School Dress Codes: For Or Against?

Sofia Aristizabal, Staff Writer

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It is currently December of the year 2018, and here we are continuing the legacy of discriminating and sexualizing everything a woman or young girl does and wears. I hope you all pictured the sarcasm and the eye roll after reading that sentence out loud, because it was definitely there. It’s truly difficult for me to wrap my head around the fact woman are still being told they cannot do this or they can’t wear that because it’s inappropriate, or makes others uncomfortable, especially in an environment like a high school. Yes, in the twenty-first century teenage girls are still being told by the school administration that showing your midriff, showing your shoulders, or wearing tight clothing makes those around them uncomfortable and distracts their peers, shocking right? While young girls are being told to cover up to ensure those around them can concentrate, young men are allowed to wear their pants down to their ankles with their boxers showing, and wear t-shirts with disturbing slogans splattered on the front.

Now, we all know how us young adults feel about being told our shoulders aren’t allowing our male classmate to succeed in school, cue the eye roll once again, but the question is how does our administration feel about the dress code? Do they stand with us or are they still stuck in the mentalities that were implemented on them by older generations? Are girls targeted more than men, and should that change?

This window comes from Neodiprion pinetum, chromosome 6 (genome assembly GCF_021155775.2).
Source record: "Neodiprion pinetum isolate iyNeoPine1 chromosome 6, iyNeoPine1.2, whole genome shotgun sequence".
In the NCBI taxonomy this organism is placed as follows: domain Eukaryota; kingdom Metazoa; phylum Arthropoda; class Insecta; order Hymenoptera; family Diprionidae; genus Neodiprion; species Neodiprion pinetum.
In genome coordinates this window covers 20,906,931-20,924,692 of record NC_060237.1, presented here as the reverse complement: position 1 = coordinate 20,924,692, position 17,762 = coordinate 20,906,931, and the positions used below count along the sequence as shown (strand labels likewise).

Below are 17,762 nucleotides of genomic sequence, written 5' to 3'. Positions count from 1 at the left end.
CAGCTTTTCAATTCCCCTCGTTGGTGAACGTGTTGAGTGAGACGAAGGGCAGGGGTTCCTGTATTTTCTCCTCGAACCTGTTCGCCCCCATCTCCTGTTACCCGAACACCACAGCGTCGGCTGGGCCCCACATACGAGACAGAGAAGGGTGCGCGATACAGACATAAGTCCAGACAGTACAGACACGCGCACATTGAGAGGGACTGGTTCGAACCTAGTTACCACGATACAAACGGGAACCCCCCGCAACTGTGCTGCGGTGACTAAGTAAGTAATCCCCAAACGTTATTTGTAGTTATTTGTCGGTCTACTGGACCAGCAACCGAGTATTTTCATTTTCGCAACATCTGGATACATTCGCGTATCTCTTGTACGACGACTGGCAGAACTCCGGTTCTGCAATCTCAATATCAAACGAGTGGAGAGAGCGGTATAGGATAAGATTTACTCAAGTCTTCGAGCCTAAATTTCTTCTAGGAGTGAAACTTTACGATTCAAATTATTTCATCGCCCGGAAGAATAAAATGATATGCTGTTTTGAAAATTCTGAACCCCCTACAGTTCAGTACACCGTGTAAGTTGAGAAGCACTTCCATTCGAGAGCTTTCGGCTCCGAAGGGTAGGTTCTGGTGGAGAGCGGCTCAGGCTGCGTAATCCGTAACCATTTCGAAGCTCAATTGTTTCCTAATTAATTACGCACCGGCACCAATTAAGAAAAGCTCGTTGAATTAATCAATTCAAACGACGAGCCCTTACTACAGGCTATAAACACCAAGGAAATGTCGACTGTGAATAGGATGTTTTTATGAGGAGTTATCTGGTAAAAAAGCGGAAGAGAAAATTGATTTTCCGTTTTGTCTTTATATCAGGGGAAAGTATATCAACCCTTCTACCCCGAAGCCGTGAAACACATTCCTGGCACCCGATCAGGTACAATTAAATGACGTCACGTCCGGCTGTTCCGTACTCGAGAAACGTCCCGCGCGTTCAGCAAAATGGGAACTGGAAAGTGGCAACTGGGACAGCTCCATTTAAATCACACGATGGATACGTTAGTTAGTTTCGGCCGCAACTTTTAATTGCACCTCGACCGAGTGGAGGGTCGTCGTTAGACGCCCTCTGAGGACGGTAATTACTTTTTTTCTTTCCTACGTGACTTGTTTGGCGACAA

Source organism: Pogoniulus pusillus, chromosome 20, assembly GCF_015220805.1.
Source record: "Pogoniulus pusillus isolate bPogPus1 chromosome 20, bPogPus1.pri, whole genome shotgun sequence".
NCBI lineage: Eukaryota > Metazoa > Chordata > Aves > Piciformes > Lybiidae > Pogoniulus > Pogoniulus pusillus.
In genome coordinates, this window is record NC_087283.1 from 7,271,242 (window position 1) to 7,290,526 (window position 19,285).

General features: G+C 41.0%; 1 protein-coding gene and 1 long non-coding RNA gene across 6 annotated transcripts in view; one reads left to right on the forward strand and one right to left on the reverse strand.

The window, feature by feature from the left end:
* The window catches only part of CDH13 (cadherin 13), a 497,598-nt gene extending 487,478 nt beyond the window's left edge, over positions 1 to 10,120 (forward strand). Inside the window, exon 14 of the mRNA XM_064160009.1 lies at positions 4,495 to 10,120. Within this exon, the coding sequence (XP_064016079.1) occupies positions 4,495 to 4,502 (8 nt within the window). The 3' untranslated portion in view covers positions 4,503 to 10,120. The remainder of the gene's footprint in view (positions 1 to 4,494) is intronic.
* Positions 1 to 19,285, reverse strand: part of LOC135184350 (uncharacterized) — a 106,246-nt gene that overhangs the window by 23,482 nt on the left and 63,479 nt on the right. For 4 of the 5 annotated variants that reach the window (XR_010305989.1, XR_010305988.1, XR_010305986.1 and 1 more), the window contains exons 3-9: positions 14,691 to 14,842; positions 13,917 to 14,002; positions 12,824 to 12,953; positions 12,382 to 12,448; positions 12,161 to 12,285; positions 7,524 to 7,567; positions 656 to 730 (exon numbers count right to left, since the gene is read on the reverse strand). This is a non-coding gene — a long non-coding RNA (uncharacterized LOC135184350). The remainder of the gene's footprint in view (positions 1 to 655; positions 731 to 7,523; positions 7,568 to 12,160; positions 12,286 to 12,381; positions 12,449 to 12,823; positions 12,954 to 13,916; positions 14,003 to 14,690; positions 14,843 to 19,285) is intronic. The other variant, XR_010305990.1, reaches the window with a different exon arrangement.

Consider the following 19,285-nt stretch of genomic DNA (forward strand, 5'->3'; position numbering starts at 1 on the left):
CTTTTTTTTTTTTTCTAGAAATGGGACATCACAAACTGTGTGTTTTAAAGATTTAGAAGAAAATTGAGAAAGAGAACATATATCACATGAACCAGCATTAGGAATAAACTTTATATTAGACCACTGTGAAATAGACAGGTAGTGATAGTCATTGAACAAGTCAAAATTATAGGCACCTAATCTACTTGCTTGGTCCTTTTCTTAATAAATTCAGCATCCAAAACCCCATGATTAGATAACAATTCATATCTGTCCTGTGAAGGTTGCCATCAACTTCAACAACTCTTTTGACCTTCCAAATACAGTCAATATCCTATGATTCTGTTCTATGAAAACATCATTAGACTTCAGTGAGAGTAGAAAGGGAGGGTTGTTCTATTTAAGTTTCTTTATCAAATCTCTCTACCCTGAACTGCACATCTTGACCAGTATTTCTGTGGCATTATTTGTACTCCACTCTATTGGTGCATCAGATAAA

Well according to a few fellow teachers at Revere High School, most disagree with the rules forced on their students that shouldn’t have any correlation with their education. A freshman biology teacher known as Mr. Pinkerton believes the dress codes makes it seem as though a male’s lack of concentration is the fault of a young girl who is at school to learn. Pinkerton claims it seems as though the rules place the male’s needs over the female’s educational needs. To tell a woman her shoulder showing is making her male classmate uncomfortable and taking away from his education is absolutely absurd and I don’t see why schools around the world have yet to realize that in the twenty-first century. What a woman wears is primarily up to her and no school administrator should have a say in that as long as she is safe. A woman showing skin, that every other human has, does not put her in harm’s way and therefore should not concern anyone other than herself. To be told we have to cover up so our friends can concentrate in class and succeed in life belittles us and our plans to succeed as well. Every woman has the right to go to school and educate herself, strive for her goals, her outfit is not a problem, the problem is administration claiming it’s a problem. People sexualise a shoulder or a midriff when it’s something every single individual in this world obtains. So next time you tell a girl to cover up for your own good, think about how wrong that sound’s and work to better yourself so you feel comfortable with others being comfortable in their own skin. That’s something we should all strive for in the end.